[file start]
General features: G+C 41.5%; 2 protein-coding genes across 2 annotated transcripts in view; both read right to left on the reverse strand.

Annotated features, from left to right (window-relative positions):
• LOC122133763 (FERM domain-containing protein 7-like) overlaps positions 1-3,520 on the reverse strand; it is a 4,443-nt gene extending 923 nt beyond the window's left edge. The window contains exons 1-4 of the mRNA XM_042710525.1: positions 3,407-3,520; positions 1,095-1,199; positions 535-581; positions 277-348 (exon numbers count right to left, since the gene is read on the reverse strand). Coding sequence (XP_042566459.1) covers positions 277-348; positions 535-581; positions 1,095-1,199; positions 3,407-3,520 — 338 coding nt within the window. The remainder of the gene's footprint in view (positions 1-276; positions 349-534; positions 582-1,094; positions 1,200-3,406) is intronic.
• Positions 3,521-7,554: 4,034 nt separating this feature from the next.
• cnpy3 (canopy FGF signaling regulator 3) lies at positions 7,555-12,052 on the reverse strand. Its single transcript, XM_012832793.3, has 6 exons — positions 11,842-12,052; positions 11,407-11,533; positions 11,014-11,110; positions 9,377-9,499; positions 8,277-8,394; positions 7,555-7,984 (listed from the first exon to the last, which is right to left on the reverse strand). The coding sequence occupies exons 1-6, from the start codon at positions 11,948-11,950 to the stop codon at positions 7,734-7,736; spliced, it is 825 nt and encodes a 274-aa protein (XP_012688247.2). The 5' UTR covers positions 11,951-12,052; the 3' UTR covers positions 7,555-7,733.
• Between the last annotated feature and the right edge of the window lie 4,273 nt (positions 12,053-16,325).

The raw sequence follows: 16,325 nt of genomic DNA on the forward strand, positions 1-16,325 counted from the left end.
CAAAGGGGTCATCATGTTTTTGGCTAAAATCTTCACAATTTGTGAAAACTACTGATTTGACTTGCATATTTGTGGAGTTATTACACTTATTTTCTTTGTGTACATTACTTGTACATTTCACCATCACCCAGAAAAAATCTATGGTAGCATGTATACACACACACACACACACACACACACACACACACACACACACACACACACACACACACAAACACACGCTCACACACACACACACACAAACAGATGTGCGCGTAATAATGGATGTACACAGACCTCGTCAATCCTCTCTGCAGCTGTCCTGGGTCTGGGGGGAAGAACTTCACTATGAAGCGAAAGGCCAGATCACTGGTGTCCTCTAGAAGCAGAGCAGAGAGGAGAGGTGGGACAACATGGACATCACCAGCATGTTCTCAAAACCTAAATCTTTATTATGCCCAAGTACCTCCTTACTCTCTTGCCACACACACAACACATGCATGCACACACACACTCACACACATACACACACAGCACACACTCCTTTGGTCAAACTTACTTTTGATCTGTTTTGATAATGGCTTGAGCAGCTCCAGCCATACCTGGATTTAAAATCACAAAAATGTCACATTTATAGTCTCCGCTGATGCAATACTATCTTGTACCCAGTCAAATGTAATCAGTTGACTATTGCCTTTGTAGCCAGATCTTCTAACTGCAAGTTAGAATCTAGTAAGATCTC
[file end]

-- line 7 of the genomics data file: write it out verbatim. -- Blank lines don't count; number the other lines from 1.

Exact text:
The raw sequence follows: 16,325 nt of genomic DNA on the forward strand, positions 1-16,325 counted from the left end.